The quality of food is a pivotal focus of Maharishi Ayurveda. Food is considered a foundation of health. The lack of food purity — contamination with GMOs, chemicals, pesticides, herbicides and improper growing methods is implicated in many health issues.
Maharishi Ayurveda's approach is uncomplicated. Purity, or in Sanskrit sattva, is key. As a benchmark, favor whenever possible organically grown foods. If organic isn't available, determine the purity pedigree of the food you are buying. For example, while "wild crafted" foods may not be certified organic, they can be purer than a certified organic food product.
All children should avoid junk food or canned, frozen or packaged foods, as these have less chetana, or embodied intelligence, compared to fresh foods. Young bodies are delicate and susceptible to toxic exposures. According to Maharishi Ayurveda, too many of these junk foods will erode intellectual power and may create mental imbalances. Recent research shows that additives in junk foods, if eaten as a steady diet, can lower IQ.
Organic dairy products such as whole milk, panir (a fresh cheese made from milk), freshly-made yogurt and lassi are all ideal proteins for children, as are soaked almonds and walnuts. Spices such as turmeric, cumin and black pepper help digestion, metabolism and brain nourishment, and should be introduced in small pinches if your child is not accustomed to them. Some spices are antioxidants, and black pepper helps enhance utilization of oxygen in the brain.
Balance is everything
This is a recurring theme in Maharishi Ayurveda — balance as an end goal.
All fathers and mothers should examine the quality and quantity of fat, protein, sugar, and air the children are ingesting. The young brain needs these four major nutrients for mental clarity and integrated functioning.
Recommended fats include ghee — which is clarified butter — and olive oil. Maharishi Ayurveda recommends organic raw sugar, Sucanat, honey, rock sugar, and jaggary. But — moderation here, too, is important. It's important not to let the child eat too much fat or sugar, no matter its source or purity. Even pure foods can be eaten to excess. The American diet is loaded with sugar. Today, the average American consumes 125 pounds of sugar a year, when just a hundred years ago the average was two pounds.
Most children need to eat more freshly-cooked, organic green vegetables and sweet, juicy fruits. Many children resist eating them, but if encouraged, and fruits and vegetables are served in appetizing ways, they will do it.
The Power of Behavioral Rasayanas
In ayurveda, behavior is considered so significant, it's considered medicinal — something which nourishes and restores balance by itself. But its called something different in ayurveda: it's called a behavorial rasayana. Rasayanas are elixers that nourish the source, the deepest aspect of physiology, and promote longevity. But rasayanas are not just herbs.
Behavior plays an important role in children's health. Childhood is the Kapha, or growing, stage of life, so it's especially important that they see only nurturing television shows and movies. Watching violent entertainment or spending time with friends who are often angry or jealous can create ama, or impurities, in the mental channels. This results in a decrease in mental acuity and creativity.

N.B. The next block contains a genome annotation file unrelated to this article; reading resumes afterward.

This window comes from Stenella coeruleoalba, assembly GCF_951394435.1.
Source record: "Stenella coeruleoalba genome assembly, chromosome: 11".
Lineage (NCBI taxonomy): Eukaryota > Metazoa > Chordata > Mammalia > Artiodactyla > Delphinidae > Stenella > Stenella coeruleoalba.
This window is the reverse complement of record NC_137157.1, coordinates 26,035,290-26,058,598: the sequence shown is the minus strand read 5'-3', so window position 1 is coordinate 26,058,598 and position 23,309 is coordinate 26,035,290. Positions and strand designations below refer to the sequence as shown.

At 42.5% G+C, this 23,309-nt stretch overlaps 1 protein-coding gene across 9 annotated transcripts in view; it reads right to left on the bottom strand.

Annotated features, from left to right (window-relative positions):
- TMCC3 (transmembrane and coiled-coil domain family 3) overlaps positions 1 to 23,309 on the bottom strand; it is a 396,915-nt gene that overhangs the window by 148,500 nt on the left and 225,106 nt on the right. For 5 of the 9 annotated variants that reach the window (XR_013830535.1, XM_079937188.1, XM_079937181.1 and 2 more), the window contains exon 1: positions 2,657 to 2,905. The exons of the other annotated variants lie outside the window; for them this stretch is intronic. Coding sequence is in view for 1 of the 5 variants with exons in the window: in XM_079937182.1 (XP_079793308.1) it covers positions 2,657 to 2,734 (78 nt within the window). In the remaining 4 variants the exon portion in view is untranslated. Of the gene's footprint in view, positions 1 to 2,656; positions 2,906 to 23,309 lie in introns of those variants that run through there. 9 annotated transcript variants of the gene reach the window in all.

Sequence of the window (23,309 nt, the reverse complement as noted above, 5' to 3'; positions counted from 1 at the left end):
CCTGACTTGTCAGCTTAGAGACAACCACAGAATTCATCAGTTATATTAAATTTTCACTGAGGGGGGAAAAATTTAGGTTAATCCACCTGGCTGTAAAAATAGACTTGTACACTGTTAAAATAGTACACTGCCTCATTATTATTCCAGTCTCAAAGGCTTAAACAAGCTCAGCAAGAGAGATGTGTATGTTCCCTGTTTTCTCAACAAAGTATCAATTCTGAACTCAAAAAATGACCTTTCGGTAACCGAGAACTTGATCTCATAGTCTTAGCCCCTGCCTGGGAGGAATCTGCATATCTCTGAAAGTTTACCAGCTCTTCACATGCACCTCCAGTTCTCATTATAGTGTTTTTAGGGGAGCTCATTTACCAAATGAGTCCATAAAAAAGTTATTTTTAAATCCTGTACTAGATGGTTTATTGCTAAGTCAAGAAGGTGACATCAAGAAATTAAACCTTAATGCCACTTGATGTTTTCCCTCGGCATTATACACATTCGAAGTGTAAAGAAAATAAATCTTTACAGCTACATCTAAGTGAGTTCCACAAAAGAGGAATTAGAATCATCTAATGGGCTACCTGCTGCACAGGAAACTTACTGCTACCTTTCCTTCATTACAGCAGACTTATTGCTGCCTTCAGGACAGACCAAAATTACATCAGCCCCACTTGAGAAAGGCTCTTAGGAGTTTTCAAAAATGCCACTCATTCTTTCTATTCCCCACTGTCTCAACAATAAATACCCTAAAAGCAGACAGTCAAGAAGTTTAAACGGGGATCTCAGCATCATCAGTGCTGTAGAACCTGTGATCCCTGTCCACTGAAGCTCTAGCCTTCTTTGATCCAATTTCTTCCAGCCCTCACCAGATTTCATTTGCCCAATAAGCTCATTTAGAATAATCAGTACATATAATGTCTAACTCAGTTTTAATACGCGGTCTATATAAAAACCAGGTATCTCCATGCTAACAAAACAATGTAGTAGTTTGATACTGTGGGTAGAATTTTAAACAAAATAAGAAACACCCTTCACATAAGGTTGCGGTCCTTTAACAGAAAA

There are three functions of the mind in ayurveda: learning, retaining and recalling. In Sanskrit they are known as dhi, dhriti, and smriti. Because children are moving through a time of life when acquiring knowledge is so important, these three functions need to be working in a coordinated fashion in order for learning to take place. If the daily routine or diet is not healthy, or if the child is eating a lot of junk foods, or constantly in an environment that is not nurturing and positive, these functions will be impaired, and the child will start to feel frustrated, irritable and less creative.
Behavioral rasayanas — or principles of activity — are especially important in teaching children the behaviors that will bring health and happiness throughout life. A person who practices Achara Rasayanas is "calm, free of anger, truthful, sweet-spoken, clean, simple, positive, devoted to spiritual practices such as meditation, unconceited, charitable, chooses friends wisely, maintains a balanced daily routine, and shows respect for teachers, preceptors and elders."
Of course, the best way to teach children these behaviors is to display them yourself. Cultivating a respectful, calm way of relating to children helps them learn to treat others with respect and reinforces this important behavioral rasayana.
Just for Kids
Children can also take herbal food supplements to boost their health. Maharishi Ayurveda has developed a number of formulas that are just for kids. At age four or five, start your child on Intelligence Plus (formerly Study Power), one tablet twice a day. This will increase mental clarity, boost resistance to stress, and balance the emotions. Children can also take ¼ of their parent's Amrit Ambrosia and Nectar tablets morning and evening. The Amrit tablets help reduce the effects of toxins from the environment by scavenging free radicals, and contain natural sources of nutrients such as Vitamin C. Older children take half the adult recommendation for Ambrosia and Nectar.
It's also important for the parents to give their children an herbalized sesame oil massage (abhyanga) every day or at least every other day. This will help boost their natural immunity and help them get better sleep, and gives the parents a wonderful opportunity to express affection and love.
More about children and Ayurveda
- Why Kids Get Sick and How to Prevent It
- Raising Super Healthy Kids
- Fun Ayurvedic Recipes for Kids of All Ages
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